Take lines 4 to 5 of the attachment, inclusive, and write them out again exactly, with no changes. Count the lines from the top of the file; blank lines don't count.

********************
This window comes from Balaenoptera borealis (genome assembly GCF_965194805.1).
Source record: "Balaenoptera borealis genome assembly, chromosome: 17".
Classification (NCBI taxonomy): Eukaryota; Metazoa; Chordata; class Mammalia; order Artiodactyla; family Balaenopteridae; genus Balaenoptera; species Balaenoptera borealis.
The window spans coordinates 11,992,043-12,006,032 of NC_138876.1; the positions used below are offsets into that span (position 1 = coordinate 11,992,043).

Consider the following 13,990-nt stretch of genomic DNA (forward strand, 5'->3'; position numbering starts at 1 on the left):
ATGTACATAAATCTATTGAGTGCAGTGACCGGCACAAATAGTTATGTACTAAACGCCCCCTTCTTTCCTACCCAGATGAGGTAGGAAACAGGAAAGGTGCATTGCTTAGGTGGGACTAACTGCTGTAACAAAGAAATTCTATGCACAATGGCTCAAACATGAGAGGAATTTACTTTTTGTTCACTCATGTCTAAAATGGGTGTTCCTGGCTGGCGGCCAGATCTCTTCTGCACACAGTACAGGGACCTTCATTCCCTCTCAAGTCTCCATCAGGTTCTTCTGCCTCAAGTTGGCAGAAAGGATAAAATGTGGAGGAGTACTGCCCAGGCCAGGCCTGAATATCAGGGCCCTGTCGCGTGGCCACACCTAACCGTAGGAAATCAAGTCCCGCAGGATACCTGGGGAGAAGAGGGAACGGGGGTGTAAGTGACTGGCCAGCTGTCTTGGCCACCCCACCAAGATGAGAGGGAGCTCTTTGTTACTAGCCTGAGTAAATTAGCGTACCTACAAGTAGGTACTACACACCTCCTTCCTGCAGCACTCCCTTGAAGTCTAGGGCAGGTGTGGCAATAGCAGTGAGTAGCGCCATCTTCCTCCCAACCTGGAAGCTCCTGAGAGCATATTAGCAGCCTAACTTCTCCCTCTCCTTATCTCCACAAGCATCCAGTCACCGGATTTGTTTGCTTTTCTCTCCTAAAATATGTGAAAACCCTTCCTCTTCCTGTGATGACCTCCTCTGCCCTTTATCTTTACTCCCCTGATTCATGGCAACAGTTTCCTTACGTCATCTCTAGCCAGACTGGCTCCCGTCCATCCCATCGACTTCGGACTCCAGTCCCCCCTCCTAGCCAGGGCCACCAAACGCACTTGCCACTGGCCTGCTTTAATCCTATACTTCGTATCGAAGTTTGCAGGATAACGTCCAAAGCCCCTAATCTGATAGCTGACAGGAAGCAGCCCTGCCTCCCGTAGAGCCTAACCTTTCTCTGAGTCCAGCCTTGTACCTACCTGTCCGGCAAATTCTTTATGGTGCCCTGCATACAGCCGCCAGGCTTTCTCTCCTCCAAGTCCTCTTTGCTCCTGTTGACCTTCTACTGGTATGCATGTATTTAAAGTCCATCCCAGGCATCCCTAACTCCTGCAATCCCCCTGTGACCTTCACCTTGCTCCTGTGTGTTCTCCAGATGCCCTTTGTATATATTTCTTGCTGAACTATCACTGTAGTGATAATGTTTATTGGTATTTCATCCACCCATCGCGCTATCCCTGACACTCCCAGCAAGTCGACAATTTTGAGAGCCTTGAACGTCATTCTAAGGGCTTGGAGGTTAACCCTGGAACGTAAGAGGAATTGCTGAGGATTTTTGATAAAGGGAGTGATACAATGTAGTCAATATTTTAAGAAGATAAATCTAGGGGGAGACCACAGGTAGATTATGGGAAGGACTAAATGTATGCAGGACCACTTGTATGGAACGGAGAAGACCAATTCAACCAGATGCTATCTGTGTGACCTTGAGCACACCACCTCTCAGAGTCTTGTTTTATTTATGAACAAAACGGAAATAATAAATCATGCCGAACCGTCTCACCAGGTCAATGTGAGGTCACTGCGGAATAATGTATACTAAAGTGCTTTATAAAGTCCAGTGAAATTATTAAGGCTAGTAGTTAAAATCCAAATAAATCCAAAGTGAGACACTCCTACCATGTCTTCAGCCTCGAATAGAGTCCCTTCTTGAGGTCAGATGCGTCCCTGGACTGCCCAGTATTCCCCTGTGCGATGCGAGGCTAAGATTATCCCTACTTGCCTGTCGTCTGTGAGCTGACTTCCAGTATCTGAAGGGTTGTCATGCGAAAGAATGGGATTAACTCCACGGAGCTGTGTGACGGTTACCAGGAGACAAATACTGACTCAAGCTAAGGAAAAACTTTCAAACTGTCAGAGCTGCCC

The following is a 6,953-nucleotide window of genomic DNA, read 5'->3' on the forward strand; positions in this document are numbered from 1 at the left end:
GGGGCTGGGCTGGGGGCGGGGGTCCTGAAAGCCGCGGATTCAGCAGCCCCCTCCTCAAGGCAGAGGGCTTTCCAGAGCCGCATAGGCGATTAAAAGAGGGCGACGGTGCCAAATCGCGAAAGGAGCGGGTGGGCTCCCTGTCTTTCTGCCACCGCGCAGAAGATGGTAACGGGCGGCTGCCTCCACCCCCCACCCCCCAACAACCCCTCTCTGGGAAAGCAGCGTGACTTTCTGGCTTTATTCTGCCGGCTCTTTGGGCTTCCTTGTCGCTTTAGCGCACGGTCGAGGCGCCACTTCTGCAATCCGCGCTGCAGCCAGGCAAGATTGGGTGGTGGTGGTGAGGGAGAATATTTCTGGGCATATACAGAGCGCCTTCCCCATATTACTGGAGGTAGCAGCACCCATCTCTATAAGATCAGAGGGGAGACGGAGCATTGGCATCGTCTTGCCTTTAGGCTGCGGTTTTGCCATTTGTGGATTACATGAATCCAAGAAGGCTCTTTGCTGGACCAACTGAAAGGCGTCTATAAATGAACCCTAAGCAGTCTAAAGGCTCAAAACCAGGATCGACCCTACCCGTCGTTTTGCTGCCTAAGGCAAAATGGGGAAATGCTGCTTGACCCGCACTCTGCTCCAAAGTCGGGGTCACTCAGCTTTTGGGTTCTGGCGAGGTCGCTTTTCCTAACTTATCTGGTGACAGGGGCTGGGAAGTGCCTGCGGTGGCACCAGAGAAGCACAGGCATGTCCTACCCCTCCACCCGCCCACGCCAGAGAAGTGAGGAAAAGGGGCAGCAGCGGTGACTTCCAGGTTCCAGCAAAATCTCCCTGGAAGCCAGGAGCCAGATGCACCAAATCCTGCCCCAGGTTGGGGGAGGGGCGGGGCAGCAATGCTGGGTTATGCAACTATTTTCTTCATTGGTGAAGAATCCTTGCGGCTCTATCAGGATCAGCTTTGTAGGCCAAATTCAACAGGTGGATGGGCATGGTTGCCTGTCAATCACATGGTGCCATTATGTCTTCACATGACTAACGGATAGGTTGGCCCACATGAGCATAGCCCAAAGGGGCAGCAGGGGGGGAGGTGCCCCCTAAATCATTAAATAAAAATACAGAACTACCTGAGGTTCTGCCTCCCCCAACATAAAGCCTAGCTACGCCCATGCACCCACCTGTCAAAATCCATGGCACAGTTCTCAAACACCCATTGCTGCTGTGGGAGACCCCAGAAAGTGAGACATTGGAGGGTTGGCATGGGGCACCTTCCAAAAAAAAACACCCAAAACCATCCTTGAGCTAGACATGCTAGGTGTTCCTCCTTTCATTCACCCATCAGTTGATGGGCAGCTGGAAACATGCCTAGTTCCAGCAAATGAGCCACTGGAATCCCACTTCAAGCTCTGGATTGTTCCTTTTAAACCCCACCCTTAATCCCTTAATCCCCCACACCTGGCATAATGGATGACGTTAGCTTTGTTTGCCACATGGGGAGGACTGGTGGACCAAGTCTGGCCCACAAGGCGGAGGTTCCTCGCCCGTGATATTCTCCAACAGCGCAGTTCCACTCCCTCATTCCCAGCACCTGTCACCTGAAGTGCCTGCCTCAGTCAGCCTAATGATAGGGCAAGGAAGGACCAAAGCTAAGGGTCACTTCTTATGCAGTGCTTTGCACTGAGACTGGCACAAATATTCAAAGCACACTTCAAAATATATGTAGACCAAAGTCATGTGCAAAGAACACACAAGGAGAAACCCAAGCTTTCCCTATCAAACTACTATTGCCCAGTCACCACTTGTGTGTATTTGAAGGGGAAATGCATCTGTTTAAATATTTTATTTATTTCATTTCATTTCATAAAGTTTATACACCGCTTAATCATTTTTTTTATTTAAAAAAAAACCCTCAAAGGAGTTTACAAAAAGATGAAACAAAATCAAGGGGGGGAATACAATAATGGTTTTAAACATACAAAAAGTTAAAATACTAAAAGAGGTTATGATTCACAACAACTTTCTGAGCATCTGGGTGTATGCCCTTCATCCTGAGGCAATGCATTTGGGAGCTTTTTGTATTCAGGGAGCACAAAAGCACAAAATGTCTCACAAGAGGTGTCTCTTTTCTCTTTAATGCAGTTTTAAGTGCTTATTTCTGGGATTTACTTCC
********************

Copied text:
The window spans coordinates 11,992,043-12,006,032 of NC_138876.1; the positions used below are offsets into that span (position 1 = coordinate 11,992,043).

Consider the following 13,990-nt stretch of genomic DNA (forward strand, 5'->3'; position numbering starts at 1 on the left):